Wednesday, January 31, 2007

Publishing phenomenon

Also in today's blog

Anonymous comment
No passport? How bizarre!
Two signed comments


There was a fascinating article in last Friday's Publishing News, but it isn't on their website yet.

The heading is On the road again, the shoutline Three decades ago a motorbike trip around the world became a travel classic, author Ted Simon, who has retraced the journey, reflects on a publishing phenomenon.



The article reminded me that I once rode pillion on a motorbike along jungle roads from Taiping to Penang. In recent years my acquaintance with motorbikers has been limited to seeing groups of them – many not in the first flush of youth – riding around the island of Guernsey.


Mr Simon starts his PN article – "My latest book, Dreaming of Jupiter, which Little, Brown will publish in March, could not exist but for Jupiter's Travels, a book I wrote almost thirty years ago – a book that continues to surprise me. It was the second of only six books I have written in 35 years, so I am hardly a paragon of profligacy. Furthermore, they were published at almost equal intervals and, aside from a couple, were pretty dissimilar…However, that one, Jupiter's Travels, has turned out to be a phenomenon…After 28 years it remains my major source of income and it is as close as I've come so far to a promise of life after death."






Anonymous comment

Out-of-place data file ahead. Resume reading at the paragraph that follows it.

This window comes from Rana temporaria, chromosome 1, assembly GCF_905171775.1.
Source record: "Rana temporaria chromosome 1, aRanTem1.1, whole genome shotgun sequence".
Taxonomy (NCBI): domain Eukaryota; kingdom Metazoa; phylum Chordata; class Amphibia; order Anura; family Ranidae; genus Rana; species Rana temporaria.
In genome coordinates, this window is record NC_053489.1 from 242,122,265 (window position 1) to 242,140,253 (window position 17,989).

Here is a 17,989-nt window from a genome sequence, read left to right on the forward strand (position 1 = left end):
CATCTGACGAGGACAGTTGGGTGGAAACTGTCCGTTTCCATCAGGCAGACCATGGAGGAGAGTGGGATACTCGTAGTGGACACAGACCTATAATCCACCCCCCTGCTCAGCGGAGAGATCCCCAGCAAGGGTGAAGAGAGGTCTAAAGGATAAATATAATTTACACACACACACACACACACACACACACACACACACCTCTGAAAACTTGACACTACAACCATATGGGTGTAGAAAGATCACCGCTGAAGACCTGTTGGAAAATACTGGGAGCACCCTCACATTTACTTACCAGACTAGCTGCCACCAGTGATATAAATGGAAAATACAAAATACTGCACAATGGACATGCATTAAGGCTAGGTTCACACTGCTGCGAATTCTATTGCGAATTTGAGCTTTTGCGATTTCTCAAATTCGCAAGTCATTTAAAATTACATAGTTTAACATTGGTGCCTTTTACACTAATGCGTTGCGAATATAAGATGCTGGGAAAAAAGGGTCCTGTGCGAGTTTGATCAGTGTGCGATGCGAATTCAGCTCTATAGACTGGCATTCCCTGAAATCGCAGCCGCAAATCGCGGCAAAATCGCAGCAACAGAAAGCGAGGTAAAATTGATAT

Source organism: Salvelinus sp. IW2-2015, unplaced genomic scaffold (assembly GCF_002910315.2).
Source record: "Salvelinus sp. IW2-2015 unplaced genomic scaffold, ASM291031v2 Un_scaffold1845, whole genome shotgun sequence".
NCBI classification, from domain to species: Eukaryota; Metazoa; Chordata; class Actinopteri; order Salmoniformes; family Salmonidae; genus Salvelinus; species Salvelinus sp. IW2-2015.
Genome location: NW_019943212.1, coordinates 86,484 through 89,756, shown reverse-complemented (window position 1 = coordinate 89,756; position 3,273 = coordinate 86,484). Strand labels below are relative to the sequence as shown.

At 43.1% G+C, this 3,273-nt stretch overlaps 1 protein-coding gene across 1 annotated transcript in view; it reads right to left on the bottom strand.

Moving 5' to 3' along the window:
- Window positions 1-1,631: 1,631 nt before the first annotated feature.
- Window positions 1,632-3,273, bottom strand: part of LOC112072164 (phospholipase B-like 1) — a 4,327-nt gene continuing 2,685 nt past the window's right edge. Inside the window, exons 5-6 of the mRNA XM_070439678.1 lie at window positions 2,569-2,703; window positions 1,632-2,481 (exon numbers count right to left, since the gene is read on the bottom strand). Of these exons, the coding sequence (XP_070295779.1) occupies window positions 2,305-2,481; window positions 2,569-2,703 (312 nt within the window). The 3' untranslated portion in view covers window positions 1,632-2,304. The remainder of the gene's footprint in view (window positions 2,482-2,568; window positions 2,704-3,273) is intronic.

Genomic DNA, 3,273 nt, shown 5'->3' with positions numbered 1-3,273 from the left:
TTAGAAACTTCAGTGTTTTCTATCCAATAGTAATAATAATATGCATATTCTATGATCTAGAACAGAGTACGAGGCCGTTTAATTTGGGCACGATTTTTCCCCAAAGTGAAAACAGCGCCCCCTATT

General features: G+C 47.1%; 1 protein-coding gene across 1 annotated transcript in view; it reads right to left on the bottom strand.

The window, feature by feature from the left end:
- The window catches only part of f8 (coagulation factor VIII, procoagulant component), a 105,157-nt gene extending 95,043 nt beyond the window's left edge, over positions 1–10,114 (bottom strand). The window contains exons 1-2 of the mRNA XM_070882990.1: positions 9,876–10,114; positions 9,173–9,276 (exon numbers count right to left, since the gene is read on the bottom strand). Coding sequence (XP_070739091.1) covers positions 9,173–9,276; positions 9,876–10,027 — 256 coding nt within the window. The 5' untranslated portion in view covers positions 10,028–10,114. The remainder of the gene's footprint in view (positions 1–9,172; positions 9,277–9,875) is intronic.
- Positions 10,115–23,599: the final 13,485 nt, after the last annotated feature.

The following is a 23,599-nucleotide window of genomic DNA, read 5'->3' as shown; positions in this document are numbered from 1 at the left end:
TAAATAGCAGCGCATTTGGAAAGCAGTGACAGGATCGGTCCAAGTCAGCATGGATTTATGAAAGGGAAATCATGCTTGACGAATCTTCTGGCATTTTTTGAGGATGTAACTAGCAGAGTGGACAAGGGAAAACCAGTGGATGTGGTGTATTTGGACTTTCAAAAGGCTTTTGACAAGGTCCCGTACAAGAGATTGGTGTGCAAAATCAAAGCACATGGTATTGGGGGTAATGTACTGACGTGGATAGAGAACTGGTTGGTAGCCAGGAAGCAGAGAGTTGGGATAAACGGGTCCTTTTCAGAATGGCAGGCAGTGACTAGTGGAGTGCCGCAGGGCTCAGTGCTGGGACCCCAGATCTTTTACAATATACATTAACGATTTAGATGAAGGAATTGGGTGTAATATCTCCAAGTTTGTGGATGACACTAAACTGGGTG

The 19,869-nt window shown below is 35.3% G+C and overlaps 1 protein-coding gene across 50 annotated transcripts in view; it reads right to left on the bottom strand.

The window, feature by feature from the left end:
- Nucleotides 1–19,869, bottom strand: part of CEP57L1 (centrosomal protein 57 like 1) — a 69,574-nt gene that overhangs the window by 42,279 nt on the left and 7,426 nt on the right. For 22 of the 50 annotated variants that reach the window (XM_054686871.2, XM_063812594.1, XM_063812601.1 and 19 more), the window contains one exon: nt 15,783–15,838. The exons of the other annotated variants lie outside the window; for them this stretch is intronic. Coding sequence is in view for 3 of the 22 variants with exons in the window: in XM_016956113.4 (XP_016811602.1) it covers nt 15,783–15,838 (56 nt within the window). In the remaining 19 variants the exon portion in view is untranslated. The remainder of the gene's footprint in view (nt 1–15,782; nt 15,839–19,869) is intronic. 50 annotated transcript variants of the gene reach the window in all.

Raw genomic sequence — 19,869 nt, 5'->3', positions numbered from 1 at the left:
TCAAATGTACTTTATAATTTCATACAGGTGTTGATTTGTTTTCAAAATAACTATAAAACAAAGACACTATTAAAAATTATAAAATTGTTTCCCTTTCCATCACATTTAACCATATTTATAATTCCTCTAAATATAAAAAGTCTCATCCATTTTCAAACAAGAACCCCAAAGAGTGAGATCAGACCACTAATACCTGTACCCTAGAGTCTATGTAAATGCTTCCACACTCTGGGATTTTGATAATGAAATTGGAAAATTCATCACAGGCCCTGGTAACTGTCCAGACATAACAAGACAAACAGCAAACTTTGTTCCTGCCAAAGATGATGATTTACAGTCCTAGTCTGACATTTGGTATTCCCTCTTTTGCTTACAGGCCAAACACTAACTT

There was an anonymous comment on last Thursday's blog. "I find it hard to believe that you really feel this way about interacial [sic] marriages. They are not easy and make a lot of demands on both partners, families and friends, but they are not foolish. "

I'm not comfortable with anonymous comments. Why bother to express a view if you aren't prepared to put your name to it?

As for interracial marriages, whether they were foolish or not can only be judged several decades after they took place. If the couple still delight in each other's company thirty years on, then obviously they were right to marry.

However, judging by the number of unsuccessful same-race marriages around, choosing a husband or wife from a different race is increasing the chance of disaster.


No passport? How bizarre!


Writer, publisher and blogger Susan Hill revealed last week that she doesn't have a passport. Whether she has never had a passport isn't clear. Surely she must have been outside the UK at some time? Never to have travelled anywhere seems bizarre.

On 10 April 1951, Mr Bookworm and I, having spent our wedding night in a cheap but respectable hotel near London's Victoria Station, caught the boat train to Paris. The other day I came across my train ticket but, having put it in a safe place, now, of course, I can't find it.

Mr B had already travelled to most parts of the Mediterrean, but for me it was an unforgettably exciting first trip abroad. I loved every minute and, later that year, flew from London to Singapore and then "upcountry" to the backwoods of northern Perak.

Recently, I re-read one of my most treasured books, Ann Bridge's Facts and Fictions, [Chatto & Windus 1968] in which she writes, "In each of my novels the main character is a region or a country…"

At a more modest level, the same goes for my own books. Malaya gave me the plot for the first. The last one was based on a trip to southern Morocco. In between came Antigua, Bali, Fiji, Nepal, Nantucket and many more.

Two signed comments


It's always nice to hear from readers, particularly when, as did Lorna of Sacramento, CA, they add some interesting info about the subject of a recent blog, in this case Edgar Rice Burroughs.

I was also pleased to hear Jane had enjoyed Nick Clee's cookbook as much as I did.

The blog I posted yesterday [Tuesday] came out dated Monday. So it will be interesting to see if today's blog [being posted about noon on Wednesday] comes out with the right date.

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